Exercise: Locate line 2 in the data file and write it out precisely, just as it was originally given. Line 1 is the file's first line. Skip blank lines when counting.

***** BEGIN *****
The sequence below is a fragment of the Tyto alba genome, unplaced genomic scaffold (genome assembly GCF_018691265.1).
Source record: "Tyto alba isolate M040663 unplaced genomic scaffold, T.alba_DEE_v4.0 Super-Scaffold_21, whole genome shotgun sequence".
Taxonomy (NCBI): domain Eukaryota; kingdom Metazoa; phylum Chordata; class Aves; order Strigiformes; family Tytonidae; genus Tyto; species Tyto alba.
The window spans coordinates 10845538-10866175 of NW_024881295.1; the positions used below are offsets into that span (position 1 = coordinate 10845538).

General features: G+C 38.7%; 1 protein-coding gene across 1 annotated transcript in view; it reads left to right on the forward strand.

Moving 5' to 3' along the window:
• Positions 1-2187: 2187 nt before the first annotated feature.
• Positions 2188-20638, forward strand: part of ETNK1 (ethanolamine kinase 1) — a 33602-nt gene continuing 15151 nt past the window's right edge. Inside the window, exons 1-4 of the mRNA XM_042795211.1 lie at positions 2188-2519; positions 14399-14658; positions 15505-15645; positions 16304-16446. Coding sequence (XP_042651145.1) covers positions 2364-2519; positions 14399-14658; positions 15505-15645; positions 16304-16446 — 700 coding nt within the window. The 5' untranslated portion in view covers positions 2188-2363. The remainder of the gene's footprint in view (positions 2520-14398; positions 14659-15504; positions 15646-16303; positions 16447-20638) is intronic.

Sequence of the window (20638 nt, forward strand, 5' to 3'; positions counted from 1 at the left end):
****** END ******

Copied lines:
Source record: "Tyto alba isolate M040663 unplaced genomic scaffold, T.alba_DEE_v4.0 Super-Scaffold_21, whole genome shotgun sequence".